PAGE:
By studying sleep and its characteristics, scientists can better understand the process and discover how sleep affects our overall wellness. Sleep can be observed and measured in sleep labs. Using set parameters, researchers can use sleep tests to measure physiological functions as you sleep or try to sleep. This, in turn, can help diagnose and manage sleep disorders.
Sleep labs are usually located in hospitals or medical sleep centers, but you can sometimes participate in a sleep study at home. The data collected from these labs can identify your sleep stages of REM and NREM sleep during the night.
Sleep studies use a variety of noninvasive technologies to gather data about your sleep. The data collected and studied usually includes:
Sleep studies can help identify sleep disorders and underlying conditions that contribute to sleep deprivation. If you’re experiencing sleep deprivation, daytime sleepiness, cognitive difficulties or emotional distress, a sleep study might help diagnose an underlying issue. Sleep labs often test for disorders such as:
Sleep labs can also be useful for patients who experience both nighttime breathing disorders and an associated health issue, such as congestive heart failure or diabetes.
Not all sleep labs provide the same tests. Based on your individual symptoms, your doctor will determine the appropriate tests for you, which may include:
Most sleep lab tests are performed at a sleep center. On the day of your assessment, you’ll be asked to arrive approximately two hours before bedtime. You’ll likely be provided with a comfortable, hotel-like bedroom. The doctor or technician will place electrodes and monitors on your body that will stay there as you sleep. Sometimes this equipment may irritate your skin, but any irritation should go away shortly after it’s removed.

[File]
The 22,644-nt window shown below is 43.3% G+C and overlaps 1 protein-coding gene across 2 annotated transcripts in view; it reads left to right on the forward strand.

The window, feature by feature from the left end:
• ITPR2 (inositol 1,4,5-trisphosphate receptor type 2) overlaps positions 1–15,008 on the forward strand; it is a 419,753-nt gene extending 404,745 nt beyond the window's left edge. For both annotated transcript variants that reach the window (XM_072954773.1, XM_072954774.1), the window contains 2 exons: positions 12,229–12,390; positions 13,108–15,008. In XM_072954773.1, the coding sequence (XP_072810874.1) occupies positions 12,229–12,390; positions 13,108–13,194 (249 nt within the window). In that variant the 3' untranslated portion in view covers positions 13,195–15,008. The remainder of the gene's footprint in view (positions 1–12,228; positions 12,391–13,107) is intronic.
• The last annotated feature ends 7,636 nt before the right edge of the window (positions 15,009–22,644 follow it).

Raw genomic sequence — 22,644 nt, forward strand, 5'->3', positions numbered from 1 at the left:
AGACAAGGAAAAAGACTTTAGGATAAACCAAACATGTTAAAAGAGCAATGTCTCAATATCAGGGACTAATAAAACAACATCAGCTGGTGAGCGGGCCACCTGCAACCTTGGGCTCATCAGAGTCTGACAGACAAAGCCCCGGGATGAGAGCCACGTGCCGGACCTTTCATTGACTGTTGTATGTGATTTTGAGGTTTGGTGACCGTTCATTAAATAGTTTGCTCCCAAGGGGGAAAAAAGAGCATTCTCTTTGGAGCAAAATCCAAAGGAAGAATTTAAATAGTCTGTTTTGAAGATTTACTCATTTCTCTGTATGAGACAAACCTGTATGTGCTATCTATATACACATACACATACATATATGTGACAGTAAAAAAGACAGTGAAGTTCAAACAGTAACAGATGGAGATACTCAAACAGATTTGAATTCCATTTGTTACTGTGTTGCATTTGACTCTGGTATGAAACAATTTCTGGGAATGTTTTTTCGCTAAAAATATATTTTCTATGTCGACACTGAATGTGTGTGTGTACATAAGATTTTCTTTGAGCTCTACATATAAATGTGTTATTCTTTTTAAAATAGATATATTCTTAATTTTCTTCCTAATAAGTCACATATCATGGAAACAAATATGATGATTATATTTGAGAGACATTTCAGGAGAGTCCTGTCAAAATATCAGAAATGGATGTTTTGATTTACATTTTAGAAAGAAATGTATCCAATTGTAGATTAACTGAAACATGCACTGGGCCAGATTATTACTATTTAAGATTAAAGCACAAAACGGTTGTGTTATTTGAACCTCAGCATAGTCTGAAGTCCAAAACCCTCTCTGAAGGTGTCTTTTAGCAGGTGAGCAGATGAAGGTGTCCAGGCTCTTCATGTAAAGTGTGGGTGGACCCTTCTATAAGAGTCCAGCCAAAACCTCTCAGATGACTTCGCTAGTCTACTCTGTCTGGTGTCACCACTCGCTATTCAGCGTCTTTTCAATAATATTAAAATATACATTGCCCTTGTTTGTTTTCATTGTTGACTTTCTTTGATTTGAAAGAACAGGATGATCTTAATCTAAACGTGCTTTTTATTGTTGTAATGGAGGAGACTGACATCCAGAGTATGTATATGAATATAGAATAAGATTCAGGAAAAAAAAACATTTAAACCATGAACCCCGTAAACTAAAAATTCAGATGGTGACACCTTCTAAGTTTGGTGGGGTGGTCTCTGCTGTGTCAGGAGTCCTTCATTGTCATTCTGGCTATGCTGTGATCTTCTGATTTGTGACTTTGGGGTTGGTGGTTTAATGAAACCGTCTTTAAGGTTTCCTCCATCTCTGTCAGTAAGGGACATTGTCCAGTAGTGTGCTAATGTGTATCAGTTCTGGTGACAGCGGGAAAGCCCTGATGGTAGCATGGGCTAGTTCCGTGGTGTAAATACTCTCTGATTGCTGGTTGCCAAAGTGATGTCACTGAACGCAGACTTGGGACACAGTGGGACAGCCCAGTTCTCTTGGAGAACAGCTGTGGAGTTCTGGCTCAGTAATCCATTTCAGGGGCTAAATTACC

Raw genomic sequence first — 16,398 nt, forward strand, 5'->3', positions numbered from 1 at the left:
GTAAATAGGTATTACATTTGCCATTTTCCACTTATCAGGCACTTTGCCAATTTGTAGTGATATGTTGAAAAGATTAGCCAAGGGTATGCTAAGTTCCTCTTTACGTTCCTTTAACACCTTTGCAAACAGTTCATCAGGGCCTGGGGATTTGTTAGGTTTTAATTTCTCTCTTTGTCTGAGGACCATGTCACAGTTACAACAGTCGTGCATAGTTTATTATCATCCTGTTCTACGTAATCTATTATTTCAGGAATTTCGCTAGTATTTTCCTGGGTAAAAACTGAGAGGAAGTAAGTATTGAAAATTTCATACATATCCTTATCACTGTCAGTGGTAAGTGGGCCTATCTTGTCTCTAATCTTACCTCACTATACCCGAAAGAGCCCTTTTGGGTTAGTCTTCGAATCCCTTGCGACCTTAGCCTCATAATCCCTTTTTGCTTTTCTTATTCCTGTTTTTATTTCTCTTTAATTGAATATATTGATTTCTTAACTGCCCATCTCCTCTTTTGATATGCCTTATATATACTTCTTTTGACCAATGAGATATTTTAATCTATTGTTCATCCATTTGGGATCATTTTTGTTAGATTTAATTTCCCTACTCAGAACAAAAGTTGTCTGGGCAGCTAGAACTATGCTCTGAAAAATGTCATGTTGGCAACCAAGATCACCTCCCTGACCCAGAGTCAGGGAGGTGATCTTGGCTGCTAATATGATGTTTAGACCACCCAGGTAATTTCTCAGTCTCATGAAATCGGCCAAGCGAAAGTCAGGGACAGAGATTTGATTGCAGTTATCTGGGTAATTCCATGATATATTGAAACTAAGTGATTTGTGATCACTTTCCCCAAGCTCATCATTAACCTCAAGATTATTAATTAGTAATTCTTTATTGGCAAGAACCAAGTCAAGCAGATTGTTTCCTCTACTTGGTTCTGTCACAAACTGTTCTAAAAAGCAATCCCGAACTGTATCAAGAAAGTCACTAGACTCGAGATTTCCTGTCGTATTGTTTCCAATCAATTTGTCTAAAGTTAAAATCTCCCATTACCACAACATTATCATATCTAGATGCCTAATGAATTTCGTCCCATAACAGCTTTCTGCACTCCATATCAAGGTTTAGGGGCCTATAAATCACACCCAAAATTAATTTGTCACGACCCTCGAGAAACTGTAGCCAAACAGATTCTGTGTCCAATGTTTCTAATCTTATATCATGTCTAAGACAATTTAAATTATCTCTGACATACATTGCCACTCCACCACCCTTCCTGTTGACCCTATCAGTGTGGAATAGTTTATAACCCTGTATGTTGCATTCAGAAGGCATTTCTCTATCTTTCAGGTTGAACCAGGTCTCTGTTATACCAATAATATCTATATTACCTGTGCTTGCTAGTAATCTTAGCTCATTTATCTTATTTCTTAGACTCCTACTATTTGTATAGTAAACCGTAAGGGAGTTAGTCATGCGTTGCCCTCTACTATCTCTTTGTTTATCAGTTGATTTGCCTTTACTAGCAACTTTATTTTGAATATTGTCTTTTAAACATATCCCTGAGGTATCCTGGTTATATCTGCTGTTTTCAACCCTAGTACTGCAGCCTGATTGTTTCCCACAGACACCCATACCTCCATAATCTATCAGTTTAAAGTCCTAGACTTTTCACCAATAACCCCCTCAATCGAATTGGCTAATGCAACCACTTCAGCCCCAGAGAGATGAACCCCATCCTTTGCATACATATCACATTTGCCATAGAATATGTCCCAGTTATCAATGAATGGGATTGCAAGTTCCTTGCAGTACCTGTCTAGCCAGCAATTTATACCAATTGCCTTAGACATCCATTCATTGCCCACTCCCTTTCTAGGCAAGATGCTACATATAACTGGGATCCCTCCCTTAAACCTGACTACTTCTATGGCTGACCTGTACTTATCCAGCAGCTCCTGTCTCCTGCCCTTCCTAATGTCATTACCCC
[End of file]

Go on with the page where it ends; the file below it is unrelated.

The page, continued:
During the night, the equipment will record your physiological functions. It measures how long it takes for you to fall asleep and enter REM sleep, any changes in your breathing or heart rate, if and when you stop breathing and any other movements. Your sleep will likely be recorded by a video camera.
On the day of your sleep study, you can follow your normal routine. If you’re a night shift worker, you can request to take a sleep test during the day, so it fits your sleep schedule. Your doctor will likely request that you avoid any sleep medicine, alcohol or caffeine, as these substances can interfere with your sleep. If you have any medications in your normal routine, your doctor will review them to factor in how they might affect your sleep. Antidepressants, benzodiazepines and opioids can all influence your sleep.
Once your sleep test is complete, your doctor will review the results to determine a diagnosis and treatment plan. They'll consider your breathing, brain waves and muscle movements in the context of your medical history and other symptoms. For those suspected of having sleep apnea, the doctor will review how often you stopped breathing compared to the Apnea-Hypopnea Index.
Sleep labs can be expensive, but you may be able to cover the cost through your health care insurance. Most insurance policies require that your doctor provide a referral to a sleep lab and supply adequate medical evidence that indicates the necessity of diagnostic testing. Always check first because insurance policies may not cover diagnostic sleep labs for:
Much of the equipment used for sleep tests can't be properly disinfected, and nocturnal ventilator support may increase the risk of COVID infection as it can potentially spread droplets. As such, sleep labs are recommended to perform only necessary sleep tests for those who are acutely ill.
To continue operating, sleep labs are suggested to follow these recommendations:
Have you been through a sleep study test at a sleep center or at home? If so, what worked (or didn’t work) for you? Comment below!
© 2021 American Sleep Association.